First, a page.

Biceps:
Dumbbell Curls: Start with arms down and palms outward gripping dumbbells. Bring arms up, bending at the elbow. Return to starting position.

Abs:
Front Plank: Hold your body weight for 30 seconds facing the ground. Your feet will be holding you up on your toes, while you rest your forearms and elbows on the ground up front.

Thighs:

Leg Press/Leg Extension: The best way to do these are by using the leg press and leg extension machines. Ask a trainer to help you locate them and find the weight best fit for you.

Shoulders (Front and Lateral Delts)

Front and Lateral Raises: Hold a dumbbell in each hand and raise arms both out in front of you and out to the side. Both raises are down with straight arms. Stop when your arm is parallel with your shoulder.

Shoulders (Rear Delts):
Reverse Flys: Knees should be slightly bent, with your upper body leaning slightly forward with back straight. With a dumbbell in each hand, start with the dumbbells pressed together with almost straight arms out in front of you. "Fly" arms outward. Return to starting position and repeat.

Obliques:

Side Plank: Similar to front plank, but on each side. Balance on only one foot and one forearm. Outstretch opposite arm if it helps.

Upper Traps:
Dumbbell Shrugs: hold dumbbells in hands on side and shrug shoulders.

Triceps:
Close-Grip Pushups: Keep your head up and get in push up position. To focus on triceps, keep your arms close to your side and elbow back when you lower to the ground. Raise up and repeat.

Lats:
Lat Pulldown: It's easy to find the lat machine at the gym. It is a simple pulldown method.

Mid-Back (Traps, Rhomboids):
Rows (dumbbell, barbell, or cable): If there isn't a rowing machine available, you can row with dumbbells. Slightly bent knees, slightly leaned forward with straight back. With dumbbells in hand, bring arms back in a rowing motion.

Glutes:
Single Leg Hip Thrusts: Lay with your back on the floor, knees bent, and feet flat on the ground. Raise one leg straight outward. Thrust hips upward and lower back down.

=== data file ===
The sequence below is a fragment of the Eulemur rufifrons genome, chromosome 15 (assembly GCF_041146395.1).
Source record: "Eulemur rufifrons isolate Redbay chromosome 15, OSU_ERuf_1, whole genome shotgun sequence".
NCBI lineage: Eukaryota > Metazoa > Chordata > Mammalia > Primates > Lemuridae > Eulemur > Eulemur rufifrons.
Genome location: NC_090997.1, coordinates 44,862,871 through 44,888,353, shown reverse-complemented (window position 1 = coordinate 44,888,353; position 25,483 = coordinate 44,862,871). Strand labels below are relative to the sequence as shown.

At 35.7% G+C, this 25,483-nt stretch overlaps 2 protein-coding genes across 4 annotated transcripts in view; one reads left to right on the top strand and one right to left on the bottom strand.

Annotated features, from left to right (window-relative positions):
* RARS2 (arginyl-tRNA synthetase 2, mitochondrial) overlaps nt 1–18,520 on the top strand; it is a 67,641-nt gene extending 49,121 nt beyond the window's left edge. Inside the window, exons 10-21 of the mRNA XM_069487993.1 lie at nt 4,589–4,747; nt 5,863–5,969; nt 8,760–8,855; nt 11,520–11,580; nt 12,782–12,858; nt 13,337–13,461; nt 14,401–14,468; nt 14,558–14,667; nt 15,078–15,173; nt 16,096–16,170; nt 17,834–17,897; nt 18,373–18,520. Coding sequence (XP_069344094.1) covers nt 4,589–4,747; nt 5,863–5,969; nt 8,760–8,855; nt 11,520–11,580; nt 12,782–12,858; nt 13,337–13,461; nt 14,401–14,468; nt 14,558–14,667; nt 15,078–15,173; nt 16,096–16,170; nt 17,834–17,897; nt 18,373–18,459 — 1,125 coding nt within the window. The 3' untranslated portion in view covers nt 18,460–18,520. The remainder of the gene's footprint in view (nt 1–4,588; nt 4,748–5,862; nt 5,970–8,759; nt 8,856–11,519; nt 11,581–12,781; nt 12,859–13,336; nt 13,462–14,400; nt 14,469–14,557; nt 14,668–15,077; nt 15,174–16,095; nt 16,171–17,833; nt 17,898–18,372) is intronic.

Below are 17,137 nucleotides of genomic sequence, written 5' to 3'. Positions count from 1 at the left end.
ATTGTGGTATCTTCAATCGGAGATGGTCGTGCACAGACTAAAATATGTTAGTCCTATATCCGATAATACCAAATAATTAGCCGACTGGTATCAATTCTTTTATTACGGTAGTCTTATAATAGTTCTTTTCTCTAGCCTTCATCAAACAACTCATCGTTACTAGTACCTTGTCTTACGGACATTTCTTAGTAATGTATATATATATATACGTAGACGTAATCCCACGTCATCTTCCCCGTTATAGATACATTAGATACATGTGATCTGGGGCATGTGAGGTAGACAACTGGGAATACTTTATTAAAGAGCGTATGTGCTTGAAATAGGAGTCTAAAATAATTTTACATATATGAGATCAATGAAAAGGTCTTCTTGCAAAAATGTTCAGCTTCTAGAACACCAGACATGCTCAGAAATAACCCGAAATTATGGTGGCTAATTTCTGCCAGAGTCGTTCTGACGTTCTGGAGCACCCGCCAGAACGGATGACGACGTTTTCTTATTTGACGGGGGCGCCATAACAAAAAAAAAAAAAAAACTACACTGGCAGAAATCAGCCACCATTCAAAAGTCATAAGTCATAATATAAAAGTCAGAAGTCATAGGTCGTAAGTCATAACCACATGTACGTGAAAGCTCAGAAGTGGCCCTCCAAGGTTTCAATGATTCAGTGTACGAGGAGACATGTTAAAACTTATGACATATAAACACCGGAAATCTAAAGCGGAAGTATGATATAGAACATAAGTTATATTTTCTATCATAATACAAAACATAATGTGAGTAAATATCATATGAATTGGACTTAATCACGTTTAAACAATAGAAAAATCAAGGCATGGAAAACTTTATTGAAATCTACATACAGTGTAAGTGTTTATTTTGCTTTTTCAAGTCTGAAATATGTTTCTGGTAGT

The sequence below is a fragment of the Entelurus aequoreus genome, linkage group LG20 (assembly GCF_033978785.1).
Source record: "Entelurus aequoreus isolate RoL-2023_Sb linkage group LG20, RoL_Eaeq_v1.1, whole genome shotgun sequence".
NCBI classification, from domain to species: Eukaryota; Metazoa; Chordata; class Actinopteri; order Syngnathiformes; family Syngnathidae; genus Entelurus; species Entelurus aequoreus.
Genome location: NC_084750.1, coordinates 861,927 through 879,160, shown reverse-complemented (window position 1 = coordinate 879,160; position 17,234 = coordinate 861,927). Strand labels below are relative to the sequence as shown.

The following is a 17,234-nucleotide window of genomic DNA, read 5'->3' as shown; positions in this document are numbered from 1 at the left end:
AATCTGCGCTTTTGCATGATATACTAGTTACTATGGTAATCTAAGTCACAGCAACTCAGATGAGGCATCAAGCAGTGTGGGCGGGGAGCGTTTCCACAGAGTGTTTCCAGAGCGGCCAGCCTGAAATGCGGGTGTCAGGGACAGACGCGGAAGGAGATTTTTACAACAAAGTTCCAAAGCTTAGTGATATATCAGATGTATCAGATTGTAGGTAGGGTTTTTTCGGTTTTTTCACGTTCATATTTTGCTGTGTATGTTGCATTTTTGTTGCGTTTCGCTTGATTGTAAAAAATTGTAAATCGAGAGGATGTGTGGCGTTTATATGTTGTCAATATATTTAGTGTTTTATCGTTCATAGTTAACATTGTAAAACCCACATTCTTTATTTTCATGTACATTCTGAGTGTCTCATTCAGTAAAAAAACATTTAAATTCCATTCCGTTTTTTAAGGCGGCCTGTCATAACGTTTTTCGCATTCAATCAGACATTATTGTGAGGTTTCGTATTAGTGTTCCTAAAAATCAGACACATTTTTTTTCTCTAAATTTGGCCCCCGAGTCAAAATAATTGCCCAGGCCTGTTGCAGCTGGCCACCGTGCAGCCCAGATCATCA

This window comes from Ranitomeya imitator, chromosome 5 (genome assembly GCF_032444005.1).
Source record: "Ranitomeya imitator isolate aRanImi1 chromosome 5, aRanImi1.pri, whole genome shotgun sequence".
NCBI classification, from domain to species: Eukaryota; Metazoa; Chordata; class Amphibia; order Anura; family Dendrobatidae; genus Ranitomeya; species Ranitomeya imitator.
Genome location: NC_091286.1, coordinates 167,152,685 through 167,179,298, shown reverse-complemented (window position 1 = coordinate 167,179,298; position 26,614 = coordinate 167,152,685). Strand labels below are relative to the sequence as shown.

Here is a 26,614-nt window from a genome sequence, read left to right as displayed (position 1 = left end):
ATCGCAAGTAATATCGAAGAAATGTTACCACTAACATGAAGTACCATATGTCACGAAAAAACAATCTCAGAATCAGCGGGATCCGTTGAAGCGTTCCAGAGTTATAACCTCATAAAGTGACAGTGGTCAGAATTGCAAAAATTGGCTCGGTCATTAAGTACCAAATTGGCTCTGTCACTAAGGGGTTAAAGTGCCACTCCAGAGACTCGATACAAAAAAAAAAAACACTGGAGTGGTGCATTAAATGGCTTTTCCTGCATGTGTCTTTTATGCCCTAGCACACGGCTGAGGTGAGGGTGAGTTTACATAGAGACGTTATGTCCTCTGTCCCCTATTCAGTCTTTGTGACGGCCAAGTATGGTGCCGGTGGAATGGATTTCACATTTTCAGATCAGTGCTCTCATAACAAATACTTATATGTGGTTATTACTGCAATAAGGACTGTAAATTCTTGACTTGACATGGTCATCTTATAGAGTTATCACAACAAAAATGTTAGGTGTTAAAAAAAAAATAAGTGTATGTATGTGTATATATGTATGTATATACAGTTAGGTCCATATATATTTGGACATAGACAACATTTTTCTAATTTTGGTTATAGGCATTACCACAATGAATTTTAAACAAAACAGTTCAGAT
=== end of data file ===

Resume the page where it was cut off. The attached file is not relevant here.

Calves:
Standing Calf Raises: Standing with feet shoulder length apart, lift up on tippy toes, and back down. Repeat.

I would recommend grouping these body parts into days of the week. Don't start out doing full body workouts everyday! Day one could be shoulders, arms, and chest. Day two could be abs, obliques, and back. Day three could be glutes and legs. It's entirely up to you!

I usually do three sets of 6-8 reps for exercises involving dumbbells. For exercises without weights, I will do thirty second reps twice. Once you get the hang of your routine, you can continue to advance your moves!

Sweat is the new sexy.



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Health |  Source: @lisashalom

New Year's Resolutions For 2017

It's that time of year!

Year after year, we make new goals, promises and resolutions to ourselves. The new year brings hope, change and growth to each and every one of us. If we're being honest, most of those resolutions do not last for the entire 12-month time frame. For 2017, let's allow our first resolution stick through the year. I've come up with some ideas that could make 2017 a bit brighter than the slop tart that was 2016.

1. No more petty Facebook status fights and Twitter wars. By all means stand up for things that you believe in. Use your social media to project your voice and beliefs. You should stand strong for what you believe is right, but at the same time respect the opinions of others. There is no need to start fights in the comment sections or attack people using a status. Instead, spread light, positivity, and love.

2. Travel. See the world! Take a vacation on the beach, teach English abroad, or go visit family that you never see. Spend the year on the road and allow yourself to let those experiences shape who you are.

3. Go to the gym. Remember three very important rules: Never miss a Monday, never go three days without working out, and go at least three times per week. There are going to be days where you don't feel like going, but on those days just push yourself to do something, like taking the dog on a walk at the very least.

4. Wave goodbye to toxic people. Putting up with someone's crap is doing neither you or them a favor. Life is too short to allow yourself to be miserable by caring about people who do not care about you.

5. Put yourself out there more. Tell the person you love how you feel. If it doesn't work out, at least you tried. Post pictures that make you feel beautiful and don't give yourself a panic attack over who likes it and who doesn't. Own who you are and give this life all you have.

6. Selflessly pay it forward. Do things to make the world a more beautiful place without benefiting from it.

7. Tackle one of your greatest fears. It's completely normal to have fear, but never let it keep you from living. Have courage, be brave.